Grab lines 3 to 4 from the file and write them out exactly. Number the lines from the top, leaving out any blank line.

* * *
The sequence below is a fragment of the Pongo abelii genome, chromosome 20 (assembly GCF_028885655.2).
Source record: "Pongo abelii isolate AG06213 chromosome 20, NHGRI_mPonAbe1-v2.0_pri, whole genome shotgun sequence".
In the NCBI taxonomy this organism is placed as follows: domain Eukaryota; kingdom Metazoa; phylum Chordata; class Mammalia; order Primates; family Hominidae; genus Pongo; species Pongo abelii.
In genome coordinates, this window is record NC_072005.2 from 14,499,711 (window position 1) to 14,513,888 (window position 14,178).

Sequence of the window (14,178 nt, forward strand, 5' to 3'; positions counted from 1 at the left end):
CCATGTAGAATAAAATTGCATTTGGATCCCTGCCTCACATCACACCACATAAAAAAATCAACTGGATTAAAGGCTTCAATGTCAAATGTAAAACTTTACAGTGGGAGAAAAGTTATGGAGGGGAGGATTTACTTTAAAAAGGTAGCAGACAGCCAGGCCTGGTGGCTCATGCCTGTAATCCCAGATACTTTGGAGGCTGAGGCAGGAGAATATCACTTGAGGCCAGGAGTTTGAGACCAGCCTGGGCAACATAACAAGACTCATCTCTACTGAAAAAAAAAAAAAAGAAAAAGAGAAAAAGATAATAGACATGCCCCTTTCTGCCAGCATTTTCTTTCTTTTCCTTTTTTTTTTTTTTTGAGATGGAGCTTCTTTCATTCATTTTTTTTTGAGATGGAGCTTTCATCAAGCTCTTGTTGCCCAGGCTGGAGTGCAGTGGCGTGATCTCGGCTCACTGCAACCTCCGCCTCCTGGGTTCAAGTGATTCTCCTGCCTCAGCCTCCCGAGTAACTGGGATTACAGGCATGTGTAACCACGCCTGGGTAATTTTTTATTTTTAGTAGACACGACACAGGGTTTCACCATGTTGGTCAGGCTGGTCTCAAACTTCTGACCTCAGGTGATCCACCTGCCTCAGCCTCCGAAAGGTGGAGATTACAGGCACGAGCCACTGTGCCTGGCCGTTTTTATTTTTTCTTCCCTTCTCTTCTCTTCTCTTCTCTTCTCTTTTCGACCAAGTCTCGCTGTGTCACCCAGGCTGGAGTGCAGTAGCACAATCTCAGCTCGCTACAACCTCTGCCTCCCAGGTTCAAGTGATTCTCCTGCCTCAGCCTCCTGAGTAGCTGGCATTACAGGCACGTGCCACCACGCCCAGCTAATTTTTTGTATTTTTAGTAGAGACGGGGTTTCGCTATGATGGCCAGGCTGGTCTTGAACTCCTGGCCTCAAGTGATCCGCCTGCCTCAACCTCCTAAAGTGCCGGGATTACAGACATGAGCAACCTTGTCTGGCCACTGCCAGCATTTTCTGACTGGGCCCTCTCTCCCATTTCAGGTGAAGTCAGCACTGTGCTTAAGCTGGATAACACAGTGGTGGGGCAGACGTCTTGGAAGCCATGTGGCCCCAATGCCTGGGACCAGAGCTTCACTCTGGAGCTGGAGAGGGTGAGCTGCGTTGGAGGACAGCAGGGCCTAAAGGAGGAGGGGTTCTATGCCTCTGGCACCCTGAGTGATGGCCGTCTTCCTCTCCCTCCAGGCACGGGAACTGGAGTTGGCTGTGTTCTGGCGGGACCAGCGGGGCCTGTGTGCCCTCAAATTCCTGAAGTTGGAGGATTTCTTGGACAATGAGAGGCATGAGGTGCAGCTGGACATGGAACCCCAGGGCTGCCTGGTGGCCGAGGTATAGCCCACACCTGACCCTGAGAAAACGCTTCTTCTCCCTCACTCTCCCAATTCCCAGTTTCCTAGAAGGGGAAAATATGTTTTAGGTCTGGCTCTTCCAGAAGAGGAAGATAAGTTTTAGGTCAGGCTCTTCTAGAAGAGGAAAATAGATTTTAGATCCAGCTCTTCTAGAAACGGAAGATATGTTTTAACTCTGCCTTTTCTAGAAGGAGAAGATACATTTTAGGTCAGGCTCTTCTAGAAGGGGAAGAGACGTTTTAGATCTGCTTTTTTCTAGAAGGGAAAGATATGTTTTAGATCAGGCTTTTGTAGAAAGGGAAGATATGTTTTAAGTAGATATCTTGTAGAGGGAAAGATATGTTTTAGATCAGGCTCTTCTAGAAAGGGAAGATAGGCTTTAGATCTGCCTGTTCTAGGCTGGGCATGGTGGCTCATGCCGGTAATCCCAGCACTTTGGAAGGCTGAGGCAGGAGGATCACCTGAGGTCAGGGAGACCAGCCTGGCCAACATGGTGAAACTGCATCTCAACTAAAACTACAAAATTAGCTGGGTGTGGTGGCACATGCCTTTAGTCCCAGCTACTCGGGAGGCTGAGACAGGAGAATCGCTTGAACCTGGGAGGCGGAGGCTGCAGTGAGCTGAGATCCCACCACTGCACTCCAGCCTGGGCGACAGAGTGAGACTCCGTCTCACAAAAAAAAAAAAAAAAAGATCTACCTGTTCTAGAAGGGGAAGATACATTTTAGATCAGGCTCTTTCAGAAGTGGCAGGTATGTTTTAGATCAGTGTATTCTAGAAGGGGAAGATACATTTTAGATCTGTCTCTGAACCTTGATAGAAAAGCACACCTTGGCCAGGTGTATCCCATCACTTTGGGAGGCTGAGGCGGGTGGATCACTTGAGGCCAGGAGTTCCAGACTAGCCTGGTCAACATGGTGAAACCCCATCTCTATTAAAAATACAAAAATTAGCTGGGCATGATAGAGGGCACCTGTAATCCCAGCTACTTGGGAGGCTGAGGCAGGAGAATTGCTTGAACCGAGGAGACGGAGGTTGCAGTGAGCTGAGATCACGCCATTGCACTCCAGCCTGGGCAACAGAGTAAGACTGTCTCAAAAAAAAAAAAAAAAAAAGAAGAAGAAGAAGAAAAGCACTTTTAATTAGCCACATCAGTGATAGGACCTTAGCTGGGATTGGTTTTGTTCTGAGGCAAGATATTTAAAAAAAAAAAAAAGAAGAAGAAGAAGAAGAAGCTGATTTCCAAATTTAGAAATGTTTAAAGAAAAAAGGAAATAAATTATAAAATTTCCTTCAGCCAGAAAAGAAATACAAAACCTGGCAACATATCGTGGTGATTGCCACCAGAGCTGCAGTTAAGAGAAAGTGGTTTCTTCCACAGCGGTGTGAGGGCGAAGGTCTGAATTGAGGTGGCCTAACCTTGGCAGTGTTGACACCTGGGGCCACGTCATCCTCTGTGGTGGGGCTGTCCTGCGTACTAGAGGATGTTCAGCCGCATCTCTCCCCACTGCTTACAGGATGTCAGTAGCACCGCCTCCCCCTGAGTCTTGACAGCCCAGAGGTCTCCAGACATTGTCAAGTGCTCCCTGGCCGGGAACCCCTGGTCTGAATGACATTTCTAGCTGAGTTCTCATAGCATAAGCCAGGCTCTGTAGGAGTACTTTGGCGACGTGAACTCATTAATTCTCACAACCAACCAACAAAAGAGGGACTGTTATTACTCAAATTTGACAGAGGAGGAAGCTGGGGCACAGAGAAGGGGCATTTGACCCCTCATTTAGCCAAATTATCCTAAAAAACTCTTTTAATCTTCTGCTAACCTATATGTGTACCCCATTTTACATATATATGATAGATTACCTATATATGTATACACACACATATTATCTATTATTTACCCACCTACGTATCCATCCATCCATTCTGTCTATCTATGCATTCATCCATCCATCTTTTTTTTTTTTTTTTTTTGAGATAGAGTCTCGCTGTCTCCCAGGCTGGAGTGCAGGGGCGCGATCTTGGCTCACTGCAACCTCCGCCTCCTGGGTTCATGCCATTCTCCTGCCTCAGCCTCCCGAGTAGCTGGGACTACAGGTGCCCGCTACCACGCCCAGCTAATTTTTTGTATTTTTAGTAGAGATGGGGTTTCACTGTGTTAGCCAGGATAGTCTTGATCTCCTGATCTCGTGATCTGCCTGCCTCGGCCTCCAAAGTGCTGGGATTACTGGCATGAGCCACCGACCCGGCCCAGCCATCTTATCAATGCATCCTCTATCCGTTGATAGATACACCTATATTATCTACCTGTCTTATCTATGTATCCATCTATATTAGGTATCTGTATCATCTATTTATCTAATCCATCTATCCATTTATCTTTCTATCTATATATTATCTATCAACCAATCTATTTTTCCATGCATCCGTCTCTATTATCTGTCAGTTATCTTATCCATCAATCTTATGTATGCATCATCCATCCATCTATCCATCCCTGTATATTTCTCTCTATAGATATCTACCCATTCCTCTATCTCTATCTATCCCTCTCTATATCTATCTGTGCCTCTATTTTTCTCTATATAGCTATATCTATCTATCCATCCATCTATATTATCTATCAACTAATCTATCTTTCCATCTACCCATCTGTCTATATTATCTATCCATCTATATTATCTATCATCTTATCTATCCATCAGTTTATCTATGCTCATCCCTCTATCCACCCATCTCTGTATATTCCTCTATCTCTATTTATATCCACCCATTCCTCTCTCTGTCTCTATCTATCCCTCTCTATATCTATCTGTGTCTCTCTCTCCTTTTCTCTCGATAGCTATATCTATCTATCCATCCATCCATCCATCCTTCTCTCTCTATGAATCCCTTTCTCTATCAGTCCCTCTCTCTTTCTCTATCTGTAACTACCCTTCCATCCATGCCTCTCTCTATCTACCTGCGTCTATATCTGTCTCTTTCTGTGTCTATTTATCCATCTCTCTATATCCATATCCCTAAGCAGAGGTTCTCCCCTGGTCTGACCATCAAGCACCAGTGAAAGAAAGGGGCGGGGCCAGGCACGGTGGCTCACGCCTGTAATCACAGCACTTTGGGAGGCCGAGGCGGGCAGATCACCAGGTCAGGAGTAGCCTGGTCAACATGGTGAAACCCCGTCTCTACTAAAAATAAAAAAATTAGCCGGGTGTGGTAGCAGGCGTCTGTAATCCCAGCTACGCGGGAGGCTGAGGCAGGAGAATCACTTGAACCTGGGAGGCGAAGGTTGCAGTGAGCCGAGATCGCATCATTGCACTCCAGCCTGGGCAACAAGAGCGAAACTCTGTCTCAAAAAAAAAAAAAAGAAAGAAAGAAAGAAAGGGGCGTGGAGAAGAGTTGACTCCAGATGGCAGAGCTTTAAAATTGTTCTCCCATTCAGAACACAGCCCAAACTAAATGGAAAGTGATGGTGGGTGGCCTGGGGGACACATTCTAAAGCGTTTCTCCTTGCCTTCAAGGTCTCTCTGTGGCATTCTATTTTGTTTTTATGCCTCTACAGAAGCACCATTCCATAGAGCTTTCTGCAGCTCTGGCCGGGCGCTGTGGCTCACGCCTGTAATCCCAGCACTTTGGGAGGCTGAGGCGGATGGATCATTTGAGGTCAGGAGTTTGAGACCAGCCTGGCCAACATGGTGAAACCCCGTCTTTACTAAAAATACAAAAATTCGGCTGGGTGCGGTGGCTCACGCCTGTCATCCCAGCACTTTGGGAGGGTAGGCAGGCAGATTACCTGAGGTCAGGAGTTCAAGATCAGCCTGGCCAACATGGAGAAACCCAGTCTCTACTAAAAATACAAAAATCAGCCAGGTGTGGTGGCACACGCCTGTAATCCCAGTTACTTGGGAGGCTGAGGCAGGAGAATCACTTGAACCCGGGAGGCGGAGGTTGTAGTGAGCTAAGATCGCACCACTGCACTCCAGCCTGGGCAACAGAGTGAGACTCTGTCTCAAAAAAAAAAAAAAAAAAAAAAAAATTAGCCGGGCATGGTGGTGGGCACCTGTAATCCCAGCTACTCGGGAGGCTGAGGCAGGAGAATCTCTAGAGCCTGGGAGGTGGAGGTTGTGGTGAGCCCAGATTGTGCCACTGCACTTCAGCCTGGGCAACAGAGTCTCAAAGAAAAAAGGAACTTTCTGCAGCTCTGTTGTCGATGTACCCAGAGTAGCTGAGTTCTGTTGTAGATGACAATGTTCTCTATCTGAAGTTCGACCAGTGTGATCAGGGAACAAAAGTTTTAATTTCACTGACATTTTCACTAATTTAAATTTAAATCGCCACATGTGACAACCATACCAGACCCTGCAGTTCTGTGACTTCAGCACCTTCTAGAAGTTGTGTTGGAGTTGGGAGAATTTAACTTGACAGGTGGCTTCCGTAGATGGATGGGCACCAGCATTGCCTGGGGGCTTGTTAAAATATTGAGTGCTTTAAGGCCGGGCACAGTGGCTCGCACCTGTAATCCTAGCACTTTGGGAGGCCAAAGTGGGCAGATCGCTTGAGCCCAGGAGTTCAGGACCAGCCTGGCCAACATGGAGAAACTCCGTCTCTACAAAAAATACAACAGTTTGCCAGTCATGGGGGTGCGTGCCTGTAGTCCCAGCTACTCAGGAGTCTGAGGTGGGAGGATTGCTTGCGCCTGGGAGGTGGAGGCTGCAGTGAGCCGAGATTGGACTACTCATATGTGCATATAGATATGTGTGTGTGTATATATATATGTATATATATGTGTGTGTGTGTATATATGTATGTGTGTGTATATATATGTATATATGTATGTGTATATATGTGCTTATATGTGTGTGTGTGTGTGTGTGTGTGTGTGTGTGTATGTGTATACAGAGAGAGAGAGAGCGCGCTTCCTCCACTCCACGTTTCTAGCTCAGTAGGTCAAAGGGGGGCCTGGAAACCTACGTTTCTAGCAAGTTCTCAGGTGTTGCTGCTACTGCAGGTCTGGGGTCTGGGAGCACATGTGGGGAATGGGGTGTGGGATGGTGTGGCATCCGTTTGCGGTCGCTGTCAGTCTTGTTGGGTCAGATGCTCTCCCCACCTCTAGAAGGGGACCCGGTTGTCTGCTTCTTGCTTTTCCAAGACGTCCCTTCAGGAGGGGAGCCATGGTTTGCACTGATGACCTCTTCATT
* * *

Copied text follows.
In the NCBI taxonomy this organism is placed as follows: domain Eukaryota; kingdom Metazoa; phylum Chordata; class Mammalia; order Primates; family Hominidae; genus Pongo; species Pongo abelii.
In genome coordinates, this window is record NC_072005.2 from 14,499,711 (window position 1) to 14,513,888 (window position 14,178).